“MICE tourism is one of the fastest growing tourism trends after adventure tourism in this country”
MONIKA PETRA SCHEIBLAUER is the General Manager of Hotel Yak and Yeti. She has been involved in the hotel industry for over 20 years and has worked in countries like Austria, Germany, Switzerland and USA to name a few. She has been the F&B Business Council Leader for the Marriott, Renaissance and Courtyard Hotels for Southern Germany and Switzerland. She spoke to nepaltraveller.com about the challenges and opportunities for the hotel industry in Nepal. Excerpts: With many new hotels coming up, where do you think the hotel industry is heading? What can be done to improve this sector?
It’s great news that hotels are coming up and that means the tourism business is doing well. Nepal indeed needs to attract as many tourists as possible from all corners of the world. Being rich in cultural heritage and natural resources Nepal has so much to over to foreigners. Certainly the escalations of the hotel industry will also help the economy of the country.
I am fascinated to see these activities done in Nepal in regards to adventure travelling like packages which includes trekking, bungee jumping, rafting, and hiking as well as sky diving. However there is always place for improvement with other promotional activities related to culture, religion, history and heritage.
In today’s market, what are the challenges to the industry?
Talking about the Nepali market and being in the service industry I think the big challenge is that skilled manpower is leaving Nepal after completion of their studies. I am happy that Hotel Yak and Yeti is able to keep some of that skilled manpower in the country, however, I think we need to do much more to attract young people who have wonderful talents in our hotels in Nepal instead of letting them go abroad.
How important is the development of infrastructure and the need for a new international airport?
The new international airport is of utmost necessity at this time and the government has to take up that responsibility to improve it swiftly. Undoubtedly the sustainable development of civil aviation transportation will directly lead to the national development.
In terms of standardisation, what challenges do hotels face?
I would say resources, technology and customer experience are the challenges that hotels face in terms of standardisation. Being a landlocked country, Nepal relies very much on India and China to import many resources and some of the stuff doesn’t get here on time. It is great to see the depth of understanding and implementation of technology is improving comparatively and this should be continued at a fast pace. This will help to improve the standardisation and guarantee that we can offer the same product and service to all our customers.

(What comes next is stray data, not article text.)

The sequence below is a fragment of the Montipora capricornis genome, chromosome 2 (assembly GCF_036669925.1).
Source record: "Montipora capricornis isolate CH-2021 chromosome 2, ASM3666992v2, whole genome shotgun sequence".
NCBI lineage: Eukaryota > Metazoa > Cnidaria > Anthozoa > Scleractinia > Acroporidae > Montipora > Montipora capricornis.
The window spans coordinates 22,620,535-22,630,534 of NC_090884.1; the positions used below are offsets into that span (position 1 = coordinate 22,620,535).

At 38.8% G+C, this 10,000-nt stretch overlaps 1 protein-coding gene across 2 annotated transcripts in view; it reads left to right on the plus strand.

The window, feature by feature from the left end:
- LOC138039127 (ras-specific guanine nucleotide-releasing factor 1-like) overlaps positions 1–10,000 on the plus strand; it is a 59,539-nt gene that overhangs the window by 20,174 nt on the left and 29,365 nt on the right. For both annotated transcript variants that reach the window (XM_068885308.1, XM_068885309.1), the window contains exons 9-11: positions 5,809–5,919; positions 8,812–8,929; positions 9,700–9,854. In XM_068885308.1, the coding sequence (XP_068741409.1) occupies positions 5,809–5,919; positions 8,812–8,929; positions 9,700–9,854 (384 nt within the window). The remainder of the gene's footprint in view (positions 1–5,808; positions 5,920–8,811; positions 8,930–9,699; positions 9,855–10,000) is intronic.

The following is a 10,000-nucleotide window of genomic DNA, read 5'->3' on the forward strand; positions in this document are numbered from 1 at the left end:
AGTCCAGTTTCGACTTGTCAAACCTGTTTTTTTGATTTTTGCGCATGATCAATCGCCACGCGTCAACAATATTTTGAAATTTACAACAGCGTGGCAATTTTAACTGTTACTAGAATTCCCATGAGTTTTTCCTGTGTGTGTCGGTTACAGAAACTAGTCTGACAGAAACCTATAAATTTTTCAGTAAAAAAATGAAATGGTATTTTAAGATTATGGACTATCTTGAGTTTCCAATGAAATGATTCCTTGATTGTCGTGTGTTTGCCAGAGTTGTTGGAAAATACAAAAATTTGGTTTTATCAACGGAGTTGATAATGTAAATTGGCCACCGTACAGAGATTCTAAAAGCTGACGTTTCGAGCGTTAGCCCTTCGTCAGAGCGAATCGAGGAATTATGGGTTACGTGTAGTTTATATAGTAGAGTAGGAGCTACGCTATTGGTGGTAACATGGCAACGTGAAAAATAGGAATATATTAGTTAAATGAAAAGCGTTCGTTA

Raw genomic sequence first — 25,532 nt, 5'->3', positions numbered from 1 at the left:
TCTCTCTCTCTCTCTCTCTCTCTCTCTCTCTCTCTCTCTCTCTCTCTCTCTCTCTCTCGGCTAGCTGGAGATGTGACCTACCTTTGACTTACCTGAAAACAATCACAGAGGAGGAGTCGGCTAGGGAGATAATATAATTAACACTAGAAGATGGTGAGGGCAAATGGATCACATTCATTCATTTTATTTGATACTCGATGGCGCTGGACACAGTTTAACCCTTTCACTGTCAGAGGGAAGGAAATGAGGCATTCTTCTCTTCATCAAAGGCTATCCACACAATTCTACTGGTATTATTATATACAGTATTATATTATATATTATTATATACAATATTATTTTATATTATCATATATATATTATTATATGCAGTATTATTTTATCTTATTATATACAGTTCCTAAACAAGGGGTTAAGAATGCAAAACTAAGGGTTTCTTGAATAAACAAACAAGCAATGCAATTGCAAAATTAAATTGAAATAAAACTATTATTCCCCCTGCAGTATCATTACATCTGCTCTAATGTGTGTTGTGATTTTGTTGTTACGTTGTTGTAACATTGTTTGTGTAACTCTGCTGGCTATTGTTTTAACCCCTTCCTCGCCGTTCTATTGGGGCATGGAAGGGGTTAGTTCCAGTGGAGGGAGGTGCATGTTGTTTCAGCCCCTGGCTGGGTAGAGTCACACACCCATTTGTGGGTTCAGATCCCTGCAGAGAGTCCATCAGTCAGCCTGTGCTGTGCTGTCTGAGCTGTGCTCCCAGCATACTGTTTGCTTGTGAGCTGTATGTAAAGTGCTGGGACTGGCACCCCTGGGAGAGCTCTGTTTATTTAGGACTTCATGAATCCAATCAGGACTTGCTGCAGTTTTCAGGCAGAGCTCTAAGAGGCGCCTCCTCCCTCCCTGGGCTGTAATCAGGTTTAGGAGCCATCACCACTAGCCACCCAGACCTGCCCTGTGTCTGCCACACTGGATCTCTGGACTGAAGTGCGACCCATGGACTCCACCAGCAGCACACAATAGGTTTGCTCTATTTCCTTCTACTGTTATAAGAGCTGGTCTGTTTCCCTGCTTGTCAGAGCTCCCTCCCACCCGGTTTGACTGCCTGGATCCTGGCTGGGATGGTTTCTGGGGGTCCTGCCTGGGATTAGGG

Has enough marketing been done to promote Nepal as a tourist destination?
Marketing can never be enough because every new product and facility gets invested and revived every now and then. With the increase in competition and competitors, the demand for targeted marketing is very important. Cultural marketing and religious marketing needs an extra push because the diversified culture itself is a fascinating element for foreigners. Trekking around the Everest region is famous all over the world which is why every touristic element should be as famous. For me as a European, Nepal was only famous for Mount Everest and adventure vacation but after being here for 2 months, I realised how much more Nepal has to offer and I think that many tourists don’t know about the other fascinating places in Nepal.
What is your take on the growing trend of MICE tourism?
MICE tourism is one of the fastest growing tourism trends after adventure tourism in this country. Nepal is a perfect destination for MICE tourism in terms of weather, diverse culture; luxury hotels with multiple meeting venues that add a lot of value. However, good airline connectivity, lesser transit hours and multiple airline fleet options and international airport logistics are a key priority for development of MICE tourism in Nepal.
I think with good cooperation among the hotels great improvement in terms of revenue will be possible in MICE tourism. Looking at the room rates and MICE packages, I think Nepal should be able to increase the rates with all the treasures Nepal has to offer. The hotels in Kathmandu are offering convenient conference facilities and so many possibilities for incentive and team building not many countries can offer all of this.